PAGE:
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Working from home is a better deal for men than women, survey indicates

Sharing parenting duties and workspaces
Sharing parenting duties and workspaces 02:25

Working from home has its merits. Think indoor attire, no distracting coworkers or long commutes. But working where you live, as many Americans now are because of the coronavirus, appears to be more beneficial to men than women. 

Nearly twice as many men as women — 57% compared to 29% — say that working from home has positively affected their careers, according to a recent study from Qualtrics, a survey company, and the Boardlist, an organization that connects candidates with global board opportunities. 

Male workers report being more productive while working from home, too: 70% of them say their productivity has increased since the start of the pandemic, compared to 41% of women who say they've seen similar improvements.

Jobs as a share of "work" pie

The study's results reflect a gender gap that has long existed, but appears to have intensified since the pandemic forced offices, schools and daycare centers to close.

That's in part because women disproportionately bear other work responsibilities, including household chores and taking care of children. 

"In addition to a job, [working from home] includes household chores and childcare and education for children. But a much more significant portion of that pie for men is the job component," said Boardlist CEO Shannon Gordon. "That is what is driving more men to feel like they're more productive at work. They are now allocating all of their hours toward it, having removed the commute and distractions at the office." 

Workers who are parents now bear dual responsibilities of doing their jobs and caring for their children, and that responsibility disproportionately falls on the shoulders of women. Kathleen Gerson, a professor of sociology at New York University who focuses on gender and work, said the results reflect a persistent gender gap made more acute by the pandemic.

"In a two-parent home where both parents are working remotely, the father is much more likely to be able to carve out that private space to get work done," Gerson said.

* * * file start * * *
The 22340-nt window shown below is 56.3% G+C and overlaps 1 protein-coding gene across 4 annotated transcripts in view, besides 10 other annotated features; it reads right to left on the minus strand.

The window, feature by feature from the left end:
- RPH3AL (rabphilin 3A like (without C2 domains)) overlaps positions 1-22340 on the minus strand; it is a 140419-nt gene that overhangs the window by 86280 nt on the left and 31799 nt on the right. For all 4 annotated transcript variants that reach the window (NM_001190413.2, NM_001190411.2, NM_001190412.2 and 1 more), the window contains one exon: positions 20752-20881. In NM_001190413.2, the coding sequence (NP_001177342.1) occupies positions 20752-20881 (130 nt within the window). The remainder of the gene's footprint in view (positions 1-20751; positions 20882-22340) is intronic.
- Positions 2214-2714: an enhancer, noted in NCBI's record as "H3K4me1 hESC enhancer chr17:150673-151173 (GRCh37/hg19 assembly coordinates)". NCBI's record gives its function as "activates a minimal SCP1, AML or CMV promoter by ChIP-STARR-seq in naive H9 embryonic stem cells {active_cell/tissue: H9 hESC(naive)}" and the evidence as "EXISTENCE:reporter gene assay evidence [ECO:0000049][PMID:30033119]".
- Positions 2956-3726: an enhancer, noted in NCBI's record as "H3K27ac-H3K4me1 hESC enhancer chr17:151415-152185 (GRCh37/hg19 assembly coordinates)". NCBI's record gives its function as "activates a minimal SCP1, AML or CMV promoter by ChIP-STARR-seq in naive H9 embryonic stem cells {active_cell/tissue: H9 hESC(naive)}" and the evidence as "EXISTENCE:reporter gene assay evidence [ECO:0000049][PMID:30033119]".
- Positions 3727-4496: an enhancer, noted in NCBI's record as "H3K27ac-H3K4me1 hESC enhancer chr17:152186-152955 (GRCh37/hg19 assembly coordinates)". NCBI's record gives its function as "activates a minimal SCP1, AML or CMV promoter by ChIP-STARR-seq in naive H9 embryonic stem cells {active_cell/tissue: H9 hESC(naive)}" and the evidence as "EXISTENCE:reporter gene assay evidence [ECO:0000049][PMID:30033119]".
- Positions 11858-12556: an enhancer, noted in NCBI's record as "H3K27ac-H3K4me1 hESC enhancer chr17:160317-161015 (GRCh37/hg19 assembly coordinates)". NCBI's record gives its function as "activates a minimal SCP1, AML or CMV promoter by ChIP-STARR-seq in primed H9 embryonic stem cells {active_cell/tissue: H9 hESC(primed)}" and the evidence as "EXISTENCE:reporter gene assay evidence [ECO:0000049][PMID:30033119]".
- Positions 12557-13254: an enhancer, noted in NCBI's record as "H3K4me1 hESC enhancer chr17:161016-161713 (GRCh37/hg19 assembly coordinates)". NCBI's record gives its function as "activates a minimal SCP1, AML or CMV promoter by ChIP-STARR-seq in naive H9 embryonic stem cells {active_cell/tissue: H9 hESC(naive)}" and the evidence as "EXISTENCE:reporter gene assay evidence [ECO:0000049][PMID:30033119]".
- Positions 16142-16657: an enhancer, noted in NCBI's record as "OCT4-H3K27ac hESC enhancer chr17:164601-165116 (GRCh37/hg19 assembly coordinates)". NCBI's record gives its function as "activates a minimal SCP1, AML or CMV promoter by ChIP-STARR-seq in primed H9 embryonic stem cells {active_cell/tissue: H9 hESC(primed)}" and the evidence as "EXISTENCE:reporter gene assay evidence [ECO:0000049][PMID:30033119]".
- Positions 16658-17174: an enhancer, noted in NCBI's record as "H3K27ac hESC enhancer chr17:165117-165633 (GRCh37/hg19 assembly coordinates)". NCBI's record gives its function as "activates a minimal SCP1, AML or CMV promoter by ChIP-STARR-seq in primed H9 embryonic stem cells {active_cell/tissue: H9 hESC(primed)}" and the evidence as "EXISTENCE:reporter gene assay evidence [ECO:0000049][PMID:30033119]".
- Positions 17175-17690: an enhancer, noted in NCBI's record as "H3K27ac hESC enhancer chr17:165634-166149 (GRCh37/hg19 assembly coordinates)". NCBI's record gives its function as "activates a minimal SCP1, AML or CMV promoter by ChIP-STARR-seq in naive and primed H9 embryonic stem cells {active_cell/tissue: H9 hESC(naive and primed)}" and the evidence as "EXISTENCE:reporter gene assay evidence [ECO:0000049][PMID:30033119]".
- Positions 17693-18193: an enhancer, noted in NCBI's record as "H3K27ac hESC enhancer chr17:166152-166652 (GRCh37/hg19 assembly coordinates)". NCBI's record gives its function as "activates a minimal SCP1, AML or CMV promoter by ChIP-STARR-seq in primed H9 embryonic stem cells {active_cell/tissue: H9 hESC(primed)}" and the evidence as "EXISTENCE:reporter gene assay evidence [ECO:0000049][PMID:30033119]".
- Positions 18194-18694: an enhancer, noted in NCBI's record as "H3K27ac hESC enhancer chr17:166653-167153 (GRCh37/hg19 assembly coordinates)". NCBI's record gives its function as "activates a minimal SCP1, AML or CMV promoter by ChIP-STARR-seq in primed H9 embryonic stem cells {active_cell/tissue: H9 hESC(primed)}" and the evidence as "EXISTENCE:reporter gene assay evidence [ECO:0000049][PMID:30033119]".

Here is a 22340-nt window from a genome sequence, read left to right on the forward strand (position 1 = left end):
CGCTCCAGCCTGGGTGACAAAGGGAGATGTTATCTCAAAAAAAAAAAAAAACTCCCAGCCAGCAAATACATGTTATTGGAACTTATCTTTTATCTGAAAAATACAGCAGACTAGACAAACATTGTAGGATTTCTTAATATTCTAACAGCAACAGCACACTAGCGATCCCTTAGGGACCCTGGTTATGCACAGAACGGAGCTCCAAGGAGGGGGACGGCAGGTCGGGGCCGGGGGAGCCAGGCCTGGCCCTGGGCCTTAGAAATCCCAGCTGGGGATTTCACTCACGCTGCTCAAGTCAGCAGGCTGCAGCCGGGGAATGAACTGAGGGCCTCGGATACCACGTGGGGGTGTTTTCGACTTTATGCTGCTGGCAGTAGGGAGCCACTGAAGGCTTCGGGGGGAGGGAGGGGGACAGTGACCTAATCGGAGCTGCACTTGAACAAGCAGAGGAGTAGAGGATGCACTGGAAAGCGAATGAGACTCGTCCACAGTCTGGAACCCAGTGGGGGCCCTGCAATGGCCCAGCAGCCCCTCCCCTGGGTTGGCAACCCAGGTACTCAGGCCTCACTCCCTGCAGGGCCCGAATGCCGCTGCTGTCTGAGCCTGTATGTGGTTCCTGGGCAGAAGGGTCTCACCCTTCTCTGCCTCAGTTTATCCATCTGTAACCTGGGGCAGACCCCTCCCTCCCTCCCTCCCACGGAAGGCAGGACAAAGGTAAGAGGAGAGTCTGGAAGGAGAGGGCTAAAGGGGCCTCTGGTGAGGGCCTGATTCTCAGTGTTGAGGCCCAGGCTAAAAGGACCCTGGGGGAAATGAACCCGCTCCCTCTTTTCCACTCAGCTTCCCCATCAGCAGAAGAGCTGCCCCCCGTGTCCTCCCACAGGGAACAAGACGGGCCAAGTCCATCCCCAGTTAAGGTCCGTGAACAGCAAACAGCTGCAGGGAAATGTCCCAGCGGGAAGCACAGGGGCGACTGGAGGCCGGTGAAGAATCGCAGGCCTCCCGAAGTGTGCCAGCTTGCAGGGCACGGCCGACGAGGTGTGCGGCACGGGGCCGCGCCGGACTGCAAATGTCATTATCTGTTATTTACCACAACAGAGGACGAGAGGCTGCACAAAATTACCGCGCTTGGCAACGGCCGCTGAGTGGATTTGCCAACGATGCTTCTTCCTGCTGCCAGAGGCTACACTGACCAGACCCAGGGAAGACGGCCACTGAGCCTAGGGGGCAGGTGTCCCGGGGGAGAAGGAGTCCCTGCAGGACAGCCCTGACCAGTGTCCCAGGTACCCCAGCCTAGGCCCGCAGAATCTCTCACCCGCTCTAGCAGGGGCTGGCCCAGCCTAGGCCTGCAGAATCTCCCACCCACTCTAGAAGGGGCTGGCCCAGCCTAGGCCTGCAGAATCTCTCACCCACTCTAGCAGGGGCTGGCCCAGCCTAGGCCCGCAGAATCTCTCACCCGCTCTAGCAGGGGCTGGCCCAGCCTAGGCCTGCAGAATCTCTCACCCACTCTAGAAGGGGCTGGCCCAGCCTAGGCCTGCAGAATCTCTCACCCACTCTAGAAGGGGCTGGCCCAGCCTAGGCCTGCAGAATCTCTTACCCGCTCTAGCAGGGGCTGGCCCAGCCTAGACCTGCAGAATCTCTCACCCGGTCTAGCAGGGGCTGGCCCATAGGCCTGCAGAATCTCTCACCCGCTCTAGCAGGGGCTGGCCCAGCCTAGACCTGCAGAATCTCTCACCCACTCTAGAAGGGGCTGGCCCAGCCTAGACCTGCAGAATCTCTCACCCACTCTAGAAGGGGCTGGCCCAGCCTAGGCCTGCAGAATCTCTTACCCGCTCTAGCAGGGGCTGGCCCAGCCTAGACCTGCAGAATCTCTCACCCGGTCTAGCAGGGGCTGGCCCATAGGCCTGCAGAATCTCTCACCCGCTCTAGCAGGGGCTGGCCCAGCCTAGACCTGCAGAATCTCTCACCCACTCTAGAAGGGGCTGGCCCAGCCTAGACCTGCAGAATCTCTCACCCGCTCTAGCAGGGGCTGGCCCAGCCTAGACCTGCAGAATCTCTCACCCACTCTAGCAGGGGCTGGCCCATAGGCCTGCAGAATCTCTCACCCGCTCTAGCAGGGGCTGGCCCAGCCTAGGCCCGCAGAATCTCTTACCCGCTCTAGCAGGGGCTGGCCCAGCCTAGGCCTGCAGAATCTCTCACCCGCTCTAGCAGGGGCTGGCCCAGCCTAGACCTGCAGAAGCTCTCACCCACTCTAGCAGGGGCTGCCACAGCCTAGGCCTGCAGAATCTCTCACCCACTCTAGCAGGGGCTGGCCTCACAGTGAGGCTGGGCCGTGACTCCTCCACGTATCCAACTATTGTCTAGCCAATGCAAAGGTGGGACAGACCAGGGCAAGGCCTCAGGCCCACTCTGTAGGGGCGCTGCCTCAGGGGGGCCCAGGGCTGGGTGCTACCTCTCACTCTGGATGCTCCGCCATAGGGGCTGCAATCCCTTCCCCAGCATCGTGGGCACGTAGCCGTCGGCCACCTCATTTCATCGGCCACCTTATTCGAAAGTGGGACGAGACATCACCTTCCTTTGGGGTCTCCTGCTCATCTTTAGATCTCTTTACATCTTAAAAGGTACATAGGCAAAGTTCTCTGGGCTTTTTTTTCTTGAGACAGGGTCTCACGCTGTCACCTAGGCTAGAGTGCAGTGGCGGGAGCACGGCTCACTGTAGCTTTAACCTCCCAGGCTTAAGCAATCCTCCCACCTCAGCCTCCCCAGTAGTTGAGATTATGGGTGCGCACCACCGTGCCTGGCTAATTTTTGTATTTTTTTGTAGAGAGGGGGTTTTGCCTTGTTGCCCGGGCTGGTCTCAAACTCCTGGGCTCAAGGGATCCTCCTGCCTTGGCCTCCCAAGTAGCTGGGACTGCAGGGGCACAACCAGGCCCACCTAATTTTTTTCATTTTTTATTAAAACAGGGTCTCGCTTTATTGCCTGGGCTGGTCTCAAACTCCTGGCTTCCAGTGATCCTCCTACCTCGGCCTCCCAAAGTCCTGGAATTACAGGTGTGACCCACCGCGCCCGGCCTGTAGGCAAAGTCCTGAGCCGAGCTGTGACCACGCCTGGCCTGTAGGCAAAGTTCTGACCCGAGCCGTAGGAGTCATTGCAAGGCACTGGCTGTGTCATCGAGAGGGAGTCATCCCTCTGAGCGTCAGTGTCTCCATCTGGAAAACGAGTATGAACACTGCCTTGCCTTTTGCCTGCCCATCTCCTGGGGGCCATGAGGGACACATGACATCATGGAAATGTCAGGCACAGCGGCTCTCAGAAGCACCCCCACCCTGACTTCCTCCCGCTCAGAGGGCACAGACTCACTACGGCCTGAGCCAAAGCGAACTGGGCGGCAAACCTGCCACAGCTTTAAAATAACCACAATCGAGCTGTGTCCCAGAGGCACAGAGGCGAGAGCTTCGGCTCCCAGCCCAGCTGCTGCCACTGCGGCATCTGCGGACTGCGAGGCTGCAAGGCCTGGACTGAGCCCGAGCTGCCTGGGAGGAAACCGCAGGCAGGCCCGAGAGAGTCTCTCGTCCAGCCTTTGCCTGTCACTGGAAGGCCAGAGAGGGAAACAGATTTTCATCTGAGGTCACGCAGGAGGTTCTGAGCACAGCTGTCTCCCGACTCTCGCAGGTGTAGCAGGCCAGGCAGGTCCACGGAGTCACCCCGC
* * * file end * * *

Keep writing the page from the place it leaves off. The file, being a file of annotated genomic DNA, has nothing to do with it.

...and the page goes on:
Same storm, different boat

Katie B. Garner, the executive director of the International Association of Maternal Action, who focuses on motherhood, childcare and labor equality, said that even she found herself pulling back on work this spring while taking care of her three young children. 

"As much as I want to fight the system, it's still going on in my own house," said Garner. "I wound up taking two months off of work, because my job wasn't the one paying the bills." 

Instead, she found herself managing her kids' homeschooling and retooling the family's home environment, while her self-employed husband focused his time on his job. Garner's hopeful, though, that upheaval ushered in by the pandemic will eventually lead to different ways of working "that will help women long-term," she said.

No face time

Study after study shows that women take on a disproportionate share of housework. But there's another dynamic at play, which is that in some workplaces, optics still matter. 

Among parents, fathers were three times as likely as mothers to say they've received a promotion while working remotely, according to the Boardlist survey.

"In traditional workplaces, it's not about what you produce, it's more about where you are, and if you aren't in the office, you may miss out on new projects or what's going on or a new strategy," said Mary Noonan, a professor of sociology at the University of Iowa, whose research focuses on gender and work.

Also concerning to experts is the fact that 26% of men with children at home say they've earned pay raises while working remotely, while only 13% of women with children at home say the same, according to the Boardlist survey.

"Women feel they have to go above and beyond to make it in the work world, and feel like anything they do off the norm will hurt them twice as hard," Noonan said. "The lack of face time hurts them more." 

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